“He came into tennis as an outsider,” Bodo said, “just one of the legions of Americans who almost overnight found themselves fascinated by tennis in a new, professional era with all that entailed — crowded stadia, network coverage, branded footwear.

“His legacy is unique. Bollettieri’s eponymous academy provided industrial-grade, immersive training for scores of talented boys and girls, who not only benefited from expert, holistic training, but who lifted and challenged each other to become better with every passing day.”

Mary Pierce, winner of two major titles, explained Bollettieri’s extraordinary achievement this way: “He had such an amazing gift because everyone is so different and you can’t train everyone the same way. That’s what makes him such an amazing coach.

“He knew how to bring out the best in you.”

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Bollettieri was born in Pelham, New York, not far from the United States Tennis Association’s sprawling US Open grounds, in 1931. He was a scrappy player in high school — the extent of his competitive run in tennis. After graduating from Spring Hill College in Mobile, Alabama (with a degree in philosophy), he served in the U.S. Army.

He was attending the University of Miami Law School when tennis eventually lured him away from academia. He started out in the middle 1950s, charging $3 per hour for lessons at Victory Park Courts in North Miami.

His big break was becoming the tennis director of the Dorado Beach Hotel in Puerto Rico. In 1978, he founded the Nick Bollettieri Tennis Academy. Well ahead of his time in terms of mechanics, he preached an aggressive game, stepping inside the baseline and taking the ball early with an inside-out forehand.

The secret of his success, Bollettieri said that year, is communication.

“I believe the gift I have is the ability to relate to people in a very simple way,” he said. “Listen, I’m on the [USTA] board, and they have all kinds of coaches, and they talk about kinetic change and biomechanics, and all that stuff.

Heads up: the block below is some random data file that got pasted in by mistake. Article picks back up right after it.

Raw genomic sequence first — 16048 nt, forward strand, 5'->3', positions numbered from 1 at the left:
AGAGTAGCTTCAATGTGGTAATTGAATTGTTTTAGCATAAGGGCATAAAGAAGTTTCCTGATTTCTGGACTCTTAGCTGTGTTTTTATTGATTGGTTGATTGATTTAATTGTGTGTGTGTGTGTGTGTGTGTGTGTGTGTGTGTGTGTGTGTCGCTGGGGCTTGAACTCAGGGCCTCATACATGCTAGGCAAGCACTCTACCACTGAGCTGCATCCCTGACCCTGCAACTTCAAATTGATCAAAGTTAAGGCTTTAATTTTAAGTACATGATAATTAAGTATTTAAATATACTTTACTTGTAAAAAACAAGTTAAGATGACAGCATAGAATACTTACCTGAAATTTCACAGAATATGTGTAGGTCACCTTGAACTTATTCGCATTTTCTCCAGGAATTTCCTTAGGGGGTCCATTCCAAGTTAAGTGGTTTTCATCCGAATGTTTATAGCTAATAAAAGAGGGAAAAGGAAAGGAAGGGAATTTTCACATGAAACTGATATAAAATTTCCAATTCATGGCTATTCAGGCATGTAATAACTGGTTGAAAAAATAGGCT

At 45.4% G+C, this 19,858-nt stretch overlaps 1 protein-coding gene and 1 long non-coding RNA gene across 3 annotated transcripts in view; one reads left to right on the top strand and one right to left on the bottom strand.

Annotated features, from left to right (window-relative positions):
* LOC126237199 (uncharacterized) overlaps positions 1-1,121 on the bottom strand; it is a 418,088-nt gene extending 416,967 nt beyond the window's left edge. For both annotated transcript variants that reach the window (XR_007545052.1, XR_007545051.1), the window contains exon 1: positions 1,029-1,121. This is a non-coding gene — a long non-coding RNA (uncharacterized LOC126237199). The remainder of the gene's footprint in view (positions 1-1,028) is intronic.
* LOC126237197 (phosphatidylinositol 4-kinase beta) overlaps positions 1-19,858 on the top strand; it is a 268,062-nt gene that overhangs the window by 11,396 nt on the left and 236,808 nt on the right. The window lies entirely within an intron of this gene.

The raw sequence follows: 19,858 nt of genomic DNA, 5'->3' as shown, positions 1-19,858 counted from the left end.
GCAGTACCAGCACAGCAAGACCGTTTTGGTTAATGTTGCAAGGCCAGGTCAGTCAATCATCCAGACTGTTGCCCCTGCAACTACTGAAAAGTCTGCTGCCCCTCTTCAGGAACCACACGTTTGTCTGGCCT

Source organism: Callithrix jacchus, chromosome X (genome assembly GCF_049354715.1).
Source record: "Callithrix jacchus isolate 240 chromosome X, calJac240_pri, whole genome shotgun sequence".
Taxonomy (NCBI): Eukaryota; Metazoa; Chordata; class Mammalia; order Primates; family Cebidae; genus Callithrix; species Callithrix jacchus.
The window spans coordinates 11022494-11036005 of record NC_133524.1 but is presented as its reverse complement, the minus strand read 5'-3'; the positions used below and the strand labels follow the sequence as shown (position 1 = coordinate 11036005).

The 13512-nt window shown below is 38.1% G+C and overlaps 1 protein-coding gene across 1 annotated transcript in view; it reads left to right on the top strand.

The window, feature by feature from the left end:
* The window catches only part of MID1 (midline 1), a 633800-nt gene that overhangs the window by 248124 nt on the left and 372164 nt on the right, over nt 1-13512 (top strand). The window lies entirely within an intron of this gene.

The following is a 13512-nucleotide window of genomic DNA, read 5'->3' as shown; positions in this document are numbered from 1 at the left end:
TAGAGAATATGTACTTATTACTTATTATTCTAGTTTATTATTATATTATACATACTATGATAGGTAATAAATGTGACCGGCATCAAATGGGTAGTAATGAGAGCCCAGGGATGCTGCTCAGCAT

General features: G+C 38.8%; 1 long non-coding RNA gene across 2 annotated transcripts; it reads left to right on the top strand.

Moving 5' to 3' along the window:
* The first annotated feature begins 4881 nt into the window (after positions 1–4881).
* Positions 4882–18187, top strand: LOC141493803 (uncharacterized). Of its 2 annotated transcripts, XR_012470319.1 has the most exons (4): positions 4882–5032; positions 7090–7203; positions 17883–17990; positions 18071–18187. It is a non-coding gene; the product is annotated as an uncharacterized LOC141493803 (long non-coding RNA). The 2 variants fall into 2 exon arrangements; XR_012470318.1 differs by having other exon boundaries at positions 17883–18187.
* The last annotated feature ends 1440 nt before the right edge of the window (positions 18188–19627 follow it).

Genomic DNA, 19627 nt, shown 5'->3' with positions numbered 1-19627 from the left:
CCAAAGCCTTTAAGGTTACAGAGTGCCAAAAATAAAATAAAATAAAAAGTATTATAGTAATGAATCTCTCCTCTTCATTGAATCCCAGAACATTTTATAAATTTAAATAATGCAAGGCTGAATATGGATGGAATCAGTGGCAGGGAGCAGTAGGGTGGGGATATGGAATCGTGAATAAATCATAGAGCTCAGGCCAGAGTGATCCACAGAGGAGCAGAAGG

“To tell you the truth, I don’t know s---. I don’t really know all those expressions, but what I do know is to be able to relate to people in a manner that fits into who they are. That’s the biggest thing I have.”

No one is more devoted to upholding Bollettieri’s legacy than Arias. Four decades after he first arrived in Florida, Arias rejoined the IMG Academy as the director of tennis, where he oversees some 230 student-athletes. Today, as parents of a certain age know, things are different.

“Our parents sent us away — there was no protection,” Arias said. “Now, it’s not quite as organic — or Lord of the Flies — as it used to be.  I think it was good for us in general. You grew up very young and had no one to advocate for you. You had to advocate for yourself.”

Like Bollettieri, Arias is focusing on the basics.

“Technique is important, but at a certain point in time, you have to figure out, 'How am I going to beat the guy I’m playing today?’” Arias said. “The only way to do that is to play a lot — and a lot of different kinds of players. And win a lot.

"Basically, I’m bringing back the formula that Nick used years ago. It’s the perfect place to test yourself at every level. That’s what he brought to tennis.”